REFLECTIONS

READER! behold your God and SAVIOR in this chapter. See how he manifests who he is by what he wrought. As God! he pardons sin, as in the instance of the Paralytic! He reads the thoughts and reasonings of men's hearts, as in the case of the Scribes. He cures the souls, gives health to the bodies, raiseth the dead, casts out devils, and as man, yea the God-Man Christ Jesus, he is moved with compassion, and his bowels yearn over the lost estate and misery of our poor, ruined, and diseased nature. Oh! who that had seen his grace; to Matthew; to the woman with the bloody issue; the ruler of the synagogue, and his dead child; to the blind and the dumb; but must have said with the Prophet, behold your God is come to save you! And who that had seen him, at the table of Matthew, encircled with Publicans and Sinners, but must have said, was ever grace like this, in the unequalled condescension of the SON of God!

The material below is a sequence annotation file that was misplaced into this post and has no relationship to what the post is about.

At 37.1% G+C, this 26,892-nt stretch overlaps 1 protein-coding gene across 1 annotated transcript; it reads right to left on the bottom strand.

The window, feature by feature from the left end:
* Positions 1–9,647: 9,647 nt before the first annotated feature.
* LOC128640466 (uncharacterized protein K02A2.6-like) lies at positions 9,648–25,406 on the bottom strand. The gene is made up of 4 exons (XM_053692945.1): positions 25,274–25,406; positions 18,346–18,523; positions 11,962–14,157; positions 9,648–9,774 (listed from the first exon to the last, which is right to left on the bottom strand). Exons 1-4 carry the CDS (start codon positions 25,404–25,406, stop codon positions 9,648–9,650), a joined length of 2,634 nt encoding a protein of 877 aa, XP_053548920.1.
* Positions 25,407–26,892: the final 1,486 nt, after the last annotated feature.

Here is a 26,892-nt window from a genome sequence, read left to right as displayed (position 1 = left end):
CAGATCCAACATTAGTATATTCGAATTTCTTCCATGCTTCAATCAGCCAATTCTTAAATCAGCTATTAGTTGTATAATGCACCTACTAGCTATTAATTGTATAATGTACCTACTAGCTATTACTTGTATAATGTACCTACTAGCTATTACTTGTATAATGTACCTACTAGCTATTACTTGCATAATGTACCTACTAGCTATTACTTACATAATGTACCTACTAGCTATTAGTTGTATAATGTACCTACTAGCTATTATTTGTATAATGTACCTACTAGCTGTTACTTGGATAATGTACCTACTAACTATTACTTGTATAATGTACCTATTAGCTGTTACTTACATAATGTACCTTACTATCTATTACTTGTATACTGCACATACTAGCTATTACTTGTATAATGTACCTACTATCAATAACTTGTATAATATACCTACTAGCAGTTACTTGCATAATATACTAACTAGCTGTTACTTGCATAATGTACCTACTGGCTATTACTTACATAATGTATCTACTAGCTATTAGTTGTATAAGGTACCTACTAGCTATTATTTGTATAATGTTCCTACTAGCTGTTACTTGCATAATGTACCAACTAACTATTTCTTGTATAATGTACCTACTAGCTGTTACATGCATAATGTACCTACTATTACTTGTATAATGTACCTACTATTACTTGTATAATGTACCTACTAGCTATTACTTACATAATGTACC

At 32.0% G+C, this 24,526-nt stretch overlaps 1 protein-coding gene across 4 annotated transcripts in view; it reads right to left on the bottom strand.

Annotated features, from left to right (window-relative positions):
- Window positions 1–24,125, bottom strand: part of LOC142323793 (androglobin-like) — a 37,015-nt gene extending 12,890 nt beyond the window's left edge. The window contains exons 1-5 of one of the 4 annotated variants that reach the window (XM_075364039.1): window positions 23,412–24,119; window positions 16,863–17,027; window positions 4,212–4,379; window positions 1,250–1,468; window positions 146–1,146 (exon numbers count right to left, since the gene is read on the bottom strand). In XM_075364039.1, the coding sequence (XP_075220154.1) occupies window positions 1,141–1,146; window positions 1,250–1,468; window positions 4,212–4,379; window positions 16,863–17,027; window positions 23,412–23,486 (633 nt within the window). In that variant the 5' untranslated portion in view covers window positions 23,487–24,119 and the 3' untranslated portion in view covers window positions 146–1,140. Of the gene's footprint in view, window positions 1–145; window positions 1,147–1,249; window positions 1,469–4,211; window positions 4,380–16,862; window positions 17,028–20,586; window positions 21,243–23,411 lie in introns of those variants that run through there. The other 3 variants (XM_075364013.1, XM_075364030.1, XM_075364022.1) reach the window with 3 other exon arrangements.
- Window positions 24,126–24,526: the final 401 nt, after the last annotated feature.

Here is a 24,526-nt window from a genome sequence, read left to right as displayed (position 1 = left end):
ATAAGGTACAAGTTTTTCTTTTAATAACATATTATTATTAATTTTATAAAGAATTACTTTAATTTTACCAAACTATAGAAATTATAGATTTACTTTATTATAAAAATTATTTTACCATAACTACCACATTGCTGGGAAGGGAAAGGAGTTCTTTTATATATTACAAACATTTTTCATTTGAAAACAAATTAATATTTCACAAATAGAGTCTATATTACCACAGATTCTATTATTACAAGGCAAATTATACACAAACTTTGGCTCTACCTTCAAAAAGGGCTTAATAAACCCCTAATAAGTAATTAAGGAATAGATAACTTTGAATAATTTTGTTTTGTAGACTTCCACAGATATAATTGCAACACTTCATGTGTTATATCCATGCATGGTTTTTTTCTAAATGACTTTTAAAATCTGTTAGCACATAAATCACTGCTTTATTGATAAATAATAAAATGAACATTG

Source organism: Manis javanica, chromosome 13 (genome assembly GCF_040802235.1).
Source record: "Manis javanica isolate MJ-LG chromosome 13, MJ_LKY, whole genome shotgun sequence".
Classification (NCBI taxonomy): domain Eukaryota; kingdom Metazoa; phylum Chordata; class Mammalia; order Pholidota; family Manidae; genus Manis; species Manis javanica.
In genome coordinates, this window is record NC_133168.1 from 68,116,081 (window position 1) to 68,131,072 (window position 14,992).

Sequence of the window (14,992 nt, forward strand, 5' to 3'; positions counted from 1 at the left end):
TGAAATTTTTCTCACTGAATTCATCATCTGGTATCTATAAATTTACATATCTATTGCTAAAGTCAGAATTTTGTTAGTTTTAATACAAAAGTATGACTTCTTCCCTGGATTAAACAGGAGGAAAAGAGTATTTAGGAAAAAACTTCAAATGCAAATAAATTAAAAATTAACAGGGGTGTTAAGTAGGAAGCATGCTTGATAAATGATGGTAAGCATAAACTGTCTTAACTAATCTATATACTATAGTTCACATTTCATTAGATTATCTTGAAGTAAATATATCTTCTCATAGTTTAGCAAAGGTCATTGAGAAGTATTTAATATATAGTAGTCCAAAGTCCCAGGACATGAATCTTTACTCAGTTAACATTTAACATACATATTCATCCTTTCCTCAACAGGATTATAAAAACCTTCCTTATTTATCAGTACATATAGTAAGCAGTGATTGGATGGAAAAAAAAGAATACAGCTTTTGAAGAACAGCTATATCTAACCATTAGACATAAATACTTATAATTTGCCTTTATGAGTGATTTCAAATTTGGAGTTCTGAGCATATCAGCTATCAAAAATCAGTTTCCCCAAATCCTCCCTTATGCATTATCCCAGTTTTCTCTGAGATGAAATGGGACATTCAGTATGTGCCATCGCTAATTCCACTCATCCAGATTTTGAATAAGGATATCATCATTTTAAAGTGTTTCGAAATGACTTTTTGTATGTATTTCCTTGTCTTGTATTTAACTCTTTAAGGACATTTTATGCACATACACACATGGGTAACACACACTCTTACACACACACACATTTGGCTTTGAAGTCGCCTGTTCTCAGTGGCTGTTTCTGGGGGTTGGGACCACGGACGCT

Oh! blessed Lord Jesus! do thou now still regard thy people, still behold them in all the miseries and sorrows of a state of nature and sin, in their palsied, blind, dumb, dead, and dying circumstances. Oh! thou Great Shepherd of thy blood-bought flock! Exalted as thou now art, at the right hand of the Majesty on high, send forth thine underpastors in thy fold, and let thine heritage be no longer scattered. Yea! dearest Lord Jesus! come thyself and visit them as thou hast said with thy great salvation, and bring them home to thy fold in heaven, from all places whither they are now scattered in the dark and cloudy day! Amen.

 


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Bibliography Information
Hawker, Robert, D.D. "Commentary on Matthew 9:4". "Hawker's Poor Man's Commentary". https://www.studylight.org/commentaries/pmc/matthew-9.html. 1828.


Lectionary Calendar
Saturday, November 17th, 2018
the Week of Proper 27 / Ordinary 32